It’s hard. And scary.

I hit the wall three times at 30,000 words with The Circus and each time had to start from scratch. It got so that I started to sweat as my word-count crept up to the 27,000 mark, wondering when that truly awful blankness and book hatred would strike. And it did. Every time. By far my best circus act with this one was Hitting The Wall: a death defying feat of pure unperformance and inaction.

Slam. Three times.

What should I do? My deadline was scarily close, and all I really had to show for it was a girl named Willow and a few nicely described circus scenes. What did she want? I wasn’t sure. Why was she running away? I didn’t really know. Where was she actually running to? Nope. Didn’t know that one either.

I did have her voice though. I knew she had a story to tell, if I could only access it and stop panicking. In the end I took a deep breath and sent my agent, Clare Wallace, an email with the header: HELP!!!!!!!!!!!!!!!!!!!!!!!!!!!!!!!!!

She phoned me straight away and listened calmly as I hiccupped my way through all of my worries and frets. Within the hour she had got my deadline extended, offered practical help with my upcoming launch and reassured me that she got this a lot from debut authors and I wasn’t alone. Immediately the huge burden had lifted and I was able to focus on enjoying the publication of The Island.

Clare gave me permission not to write anything at all for a few weeks. And paradoxically, because I wasn’t supposed to be writing, the ideas came flooding in. I grabbed the dog, took myself off to my caravan and sat outside the pub with a pint of SA, staring over unspeakably beautiful Cardigan Bay, daydreaming.

And that’s when it came to me. Willow needed a friend. Of course she did. She needed someone to complement her spoilt selfishness and lighten up the darker moments of her experience of being on the streets. I thought about my favourite film, The Midnight Cowboy, the poignant tale of a naïve country boy seeking his fortune in New York City, starring Jon Voight as Joe Buck and Dustin Hoffman as his trickster friend, Ratso. That was it:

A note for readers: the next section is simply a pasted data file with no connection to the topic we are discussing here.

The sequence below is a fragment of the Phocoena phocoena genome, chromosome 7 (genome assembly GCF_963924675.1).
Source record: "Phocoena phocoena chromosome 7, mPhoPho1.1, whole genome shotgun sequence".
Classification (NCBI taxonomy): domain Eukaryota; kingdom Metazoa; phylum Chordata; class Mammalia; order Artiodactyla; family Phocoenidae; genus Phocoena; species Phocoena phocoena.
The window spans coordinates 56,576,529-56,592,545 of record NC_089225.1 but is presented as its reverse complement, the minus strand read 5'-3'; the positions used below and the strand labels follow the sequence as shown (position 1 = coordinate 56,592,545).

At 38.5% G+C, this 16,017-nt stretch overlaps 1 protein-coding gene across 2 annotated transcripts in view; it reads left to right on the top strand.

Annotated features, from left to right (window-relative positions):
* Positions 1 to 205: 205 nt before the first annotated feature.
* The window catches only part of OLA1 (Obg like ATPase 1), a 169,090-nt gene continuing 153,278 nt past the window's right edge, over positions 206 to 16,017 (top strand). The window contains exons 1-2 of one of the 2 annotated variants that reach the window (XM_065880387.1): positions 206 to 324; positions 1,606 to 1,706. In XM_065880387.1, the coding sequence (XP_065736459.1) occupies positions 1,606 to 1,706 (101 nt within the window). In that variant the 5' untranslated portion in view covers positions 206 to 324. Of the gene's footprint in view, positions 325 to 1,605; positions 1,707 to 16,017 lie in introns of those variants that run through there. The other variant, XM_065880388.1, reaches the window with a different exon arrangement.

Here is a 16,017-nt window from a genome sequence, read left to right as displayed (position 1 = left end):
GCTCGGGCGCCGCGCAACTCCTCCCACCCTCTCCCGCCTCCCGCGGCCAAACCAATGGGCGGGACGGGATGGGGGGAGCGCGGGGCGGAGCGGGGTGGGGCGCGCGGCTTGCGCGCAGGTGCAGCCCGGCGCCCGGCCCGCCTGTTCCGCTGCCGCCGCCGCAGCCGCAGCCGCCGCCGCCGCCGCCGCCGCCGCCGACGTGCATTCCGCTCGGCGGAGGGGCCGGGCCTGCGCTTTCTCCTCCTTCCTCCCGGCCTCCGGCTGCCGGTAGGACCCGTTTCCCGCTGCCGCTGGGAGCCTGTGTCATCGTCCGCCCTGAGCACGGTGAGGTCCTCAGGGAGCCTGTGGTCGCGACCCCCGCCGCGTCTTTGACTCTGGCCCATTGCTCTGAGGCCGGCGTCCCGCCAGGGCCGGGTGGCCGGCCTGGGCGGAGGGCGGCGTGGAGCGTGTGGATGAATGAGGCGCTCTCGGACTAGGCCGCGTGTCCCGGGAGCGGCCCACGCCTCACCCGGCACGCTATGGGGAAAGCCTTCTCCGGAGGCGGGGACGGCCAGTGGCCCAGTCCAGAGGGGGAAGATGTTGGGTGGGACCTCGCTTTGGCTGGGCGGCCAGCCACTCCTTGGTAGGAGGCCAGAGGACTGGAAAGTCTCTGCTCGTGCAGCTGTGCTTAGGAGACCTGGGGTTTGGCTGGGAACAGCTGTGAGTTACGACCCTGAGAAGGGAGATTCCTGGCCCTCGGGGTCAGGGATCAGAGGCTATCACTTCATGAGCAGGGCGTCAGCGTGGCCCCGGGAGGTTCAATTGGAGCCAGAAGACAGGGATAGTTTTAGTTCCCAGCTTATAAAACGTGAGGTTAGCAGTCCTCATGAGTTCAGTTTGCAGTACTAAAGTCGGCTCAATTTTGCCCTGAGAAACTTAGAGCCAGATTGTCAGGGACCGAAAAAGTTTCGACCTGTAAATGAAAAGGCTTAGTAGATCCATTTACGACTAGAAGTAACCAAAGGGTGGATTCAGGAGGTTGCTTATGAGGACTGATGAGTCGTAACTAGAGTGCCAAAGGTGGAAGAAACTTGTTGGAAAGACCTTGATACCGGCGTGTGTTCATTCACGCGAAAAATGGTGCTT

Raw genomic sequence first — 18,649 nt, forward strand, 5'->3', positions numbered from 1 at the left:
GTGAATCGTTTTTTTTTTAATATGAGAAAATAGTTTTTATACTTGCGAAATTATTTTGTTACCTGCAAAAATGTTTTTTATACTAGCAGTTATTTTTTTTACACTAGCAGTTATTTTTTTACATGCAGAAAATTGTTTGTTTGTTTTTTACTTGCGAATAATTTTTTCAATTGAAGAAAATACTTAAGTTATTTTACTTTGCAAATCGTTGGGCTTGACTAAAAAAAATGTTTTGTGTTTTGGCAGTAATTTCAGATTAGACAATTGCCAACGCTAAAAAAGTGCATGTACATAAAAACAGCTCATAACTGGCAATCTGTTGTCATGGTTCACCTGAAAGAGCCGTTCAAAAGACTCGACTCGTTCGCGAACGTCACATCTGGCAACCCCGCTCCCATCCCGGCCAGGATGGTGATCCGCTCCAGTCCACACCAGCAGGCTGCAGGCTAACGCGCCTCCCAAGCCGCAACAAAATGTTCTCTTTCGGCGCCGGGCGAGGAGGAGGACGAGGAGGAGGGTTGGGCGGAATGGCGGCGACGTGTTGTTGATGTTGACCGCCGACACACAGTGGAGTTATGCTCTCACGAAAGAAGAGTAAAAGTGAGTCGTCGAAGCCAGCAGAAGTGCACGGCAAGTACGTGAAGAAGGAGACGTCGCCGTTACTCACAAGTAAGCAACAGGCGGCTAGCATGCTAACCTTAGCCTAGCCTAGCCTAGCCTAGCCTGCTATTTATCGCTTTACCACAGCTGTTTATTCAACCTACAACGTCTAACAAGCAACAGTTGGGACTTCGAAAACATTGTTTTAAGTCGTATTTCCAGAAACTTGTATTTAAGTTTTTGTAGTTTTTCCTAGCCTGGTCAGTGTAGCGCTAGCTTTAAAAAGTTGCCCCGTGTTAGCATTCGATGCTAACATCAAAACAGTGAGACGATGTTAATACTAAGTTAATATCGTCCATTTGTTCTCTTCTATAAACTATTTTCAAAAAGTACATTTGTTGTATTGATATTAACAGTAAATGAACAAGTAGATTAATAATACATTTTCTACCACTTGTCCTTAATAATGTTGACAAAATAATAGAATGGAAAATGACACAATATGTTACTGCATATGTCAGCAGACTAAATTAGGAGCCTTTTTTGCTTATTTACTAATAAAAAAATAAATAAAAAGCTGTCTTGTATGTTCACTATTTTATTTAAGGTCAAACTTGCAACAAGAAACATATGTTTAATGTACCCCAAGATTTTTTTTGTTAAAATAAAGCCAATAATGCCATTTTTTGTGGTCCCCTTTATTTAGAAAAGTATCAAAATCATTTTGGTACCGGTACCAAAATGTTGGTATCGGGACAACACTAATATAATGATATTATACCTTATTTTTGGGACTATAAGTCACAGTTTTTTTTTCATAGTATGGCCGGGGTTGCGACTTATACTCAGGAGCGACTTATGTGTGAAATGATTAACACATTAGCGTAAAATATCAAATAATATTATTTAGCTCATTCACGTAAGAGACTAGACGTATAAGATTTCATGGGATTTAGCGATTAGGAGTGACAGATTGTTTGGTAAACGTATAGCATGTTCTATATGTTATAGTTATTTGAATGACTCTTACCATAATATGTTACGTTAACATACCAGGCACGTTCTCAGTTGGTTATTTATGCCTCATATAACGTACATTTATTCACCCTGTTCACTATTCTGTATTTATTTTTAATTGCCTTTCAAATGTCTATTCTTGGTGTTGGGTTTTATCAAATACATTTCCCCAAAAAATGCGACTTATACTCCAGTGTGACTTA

Willow Stephens needed her Ratso.

So Suz was born, Willow’s companion through all of her adventures. She was already present in my story, although I hadn’t realised it. In an early scene I had a brief description of a homeless girl feeding ham to the pigeons in Charing Cross, and this girl grew to become Suz, Willow’s friend and circus manager.

Next, how to fix the setting? Originally, The Circus was set in Plovdiv, Bulgaria, an evocative town which manages to be seedy, magical, squalid and glamorous all at the same time. I’d visited Plovdiv the previous autumn as part of my research and watched children throwing each other up into the air on trampolines outside its Cirque Balkanski. Miniature ponies pulled at trampled grass in the circus grounds – a carpark outside Lidl. I sat in our hire car, scribbling notes and watching. I loved the juxtaposition between the tawdry and the surreal. Those descriptions made their way straight into my circus adventure, but I kept drawing to a halt every time I tried to get Willow there. How to get a runaway to Bulgaria? I didn’t have enough technical information, hadn’t had time to travel by train to follow her possible journey.